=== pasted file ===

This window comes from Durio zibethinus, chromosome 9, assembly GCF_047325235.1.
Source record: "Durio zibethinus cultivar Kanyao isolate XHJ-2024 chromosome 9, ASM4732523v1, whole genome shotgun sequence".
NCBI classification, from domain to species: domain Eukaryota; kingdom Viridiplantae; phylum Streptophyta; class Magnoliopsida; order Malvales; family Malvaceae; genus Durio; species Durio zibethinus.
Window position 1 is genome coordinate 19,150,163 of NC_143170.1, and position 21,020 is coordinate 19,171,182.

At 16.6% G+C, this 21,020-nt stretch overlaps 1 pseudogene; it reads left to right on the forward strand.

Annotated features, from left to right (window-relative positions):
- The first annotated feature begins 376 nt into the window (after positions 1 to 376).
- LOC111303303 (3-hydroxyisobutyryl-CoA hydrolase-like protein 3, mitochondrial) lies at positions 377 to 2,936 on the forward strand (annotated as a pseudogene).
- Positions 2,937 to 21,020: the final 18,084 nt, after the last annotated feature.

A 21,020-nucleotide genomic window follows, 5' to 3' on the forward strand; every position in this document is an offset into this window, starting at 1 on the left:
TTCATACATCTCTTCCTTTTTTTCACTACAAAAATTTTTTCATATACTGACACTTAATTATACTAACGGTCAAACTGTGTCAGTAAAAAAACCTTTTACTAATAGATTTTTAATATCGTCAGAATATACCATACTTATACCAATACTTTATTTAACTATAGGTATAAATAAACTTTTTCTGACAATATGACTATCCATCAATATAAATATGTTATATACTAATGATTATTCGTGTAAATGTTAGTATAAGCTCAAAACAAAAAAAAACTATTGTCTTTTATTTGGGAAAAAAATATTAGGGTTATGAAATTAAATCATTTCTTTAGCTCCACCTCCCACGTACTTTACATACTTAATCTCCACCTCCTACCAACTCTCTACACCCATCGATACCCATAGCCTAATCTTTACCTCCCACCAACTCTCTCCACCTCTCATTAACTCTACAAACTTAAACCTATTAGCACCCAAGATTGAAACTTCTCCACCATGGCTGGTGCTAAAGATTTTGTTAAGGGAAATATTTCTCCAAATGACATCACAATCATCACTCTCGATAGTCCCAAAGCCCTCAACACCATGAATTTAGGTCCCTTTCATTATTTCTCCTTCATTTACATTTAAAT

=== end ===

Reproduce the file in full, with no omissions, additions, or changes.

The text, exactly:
This window comes from Durio zibethinus, chromosome 9, assembly GCF_047325235.1.
Source record: "Durio zibethinus cultivar Kanyao isolate XHJ-2024 chromosome 9, ASM4732523v1, whole genome shotgun sequence".
NCBI classification, from domain to species: domain Eukaryota; kingdom Viridiplantae; phylum Streptophyta; class Magnoliopsida; order Malvales; family Malvaceae; genus Durio; species Durio zibethinus.
Window position 1 is genome coordinate 19,150,163 of NC_143170.1, and position 21,020 is coordinate 19,171,182.

At 16.6% G+C, this 21,020-nt stretch overlaps 1 pseudogene; it reads left to right on the forward strand.

Annotated features, from left to right (window-relative positions):
- The first annotated feature begins 376 nt into the window (after positions 1 to 376).
- LOC111303303 (3-hydroxyisobutyryl-CoA hydrolase-like protein 3, mitochondrial) lies at positions 377 to 2,936 on the forward strand (annotated as a pseudogene).
- Positions 2,937 to 21,020: the final 18,084 nt, after the last annotated feature.

A 21,020-nucleotide genomic window follows, 5' to 3' on the forward strand; every position in this document is an offset into this window, starting at 1 on the left:
TTCATACATCTCTTCCTTTTTTTCACTACAAAAATTTTTTCATATACTGACACTTAATTATACTAACGGTCAAACTGTGTCAGTAAAAAAACCTTTTACTAATAGATTTTTAATATCGTCAGAATATACCATACTTATACCAATACTTTATTTAACTATAGGTATAAATAAACTTTTTCTGACAATATGACTATCCATCAATATAAATATGTTATATACTAATGATTATTCGTGTAAATGTTAGTATAAGCTCAAAACAAAAAAAAACTATTGTCTTTTATTTGGGAAAAAAATATTAGGGTTATGAAATTAAATCATTTCTTTAGCTCCACCTCCCACGTACTTTACATACTTAATCTCCACCTCCTACCAACTCTCTACACCCATCGATACCCATAGCCTAATCTTTACCTCCCACCAACTCTCTCCACCTCTCATTAACTCTACAAACTTAAACCTATTAGCACCCAAGATTGAAACTTCTCCACCATGGCTGGTGCTAAAGATTTTGTTAAGGGAAATATTTCTCCAAATGACATCACAATCATCACTCTCGATAGTCCCAAAGCCCTCAACACCATGAATTTAGGTCCCTTTCATTATTTCTCCTTCATTTACATTTAAAT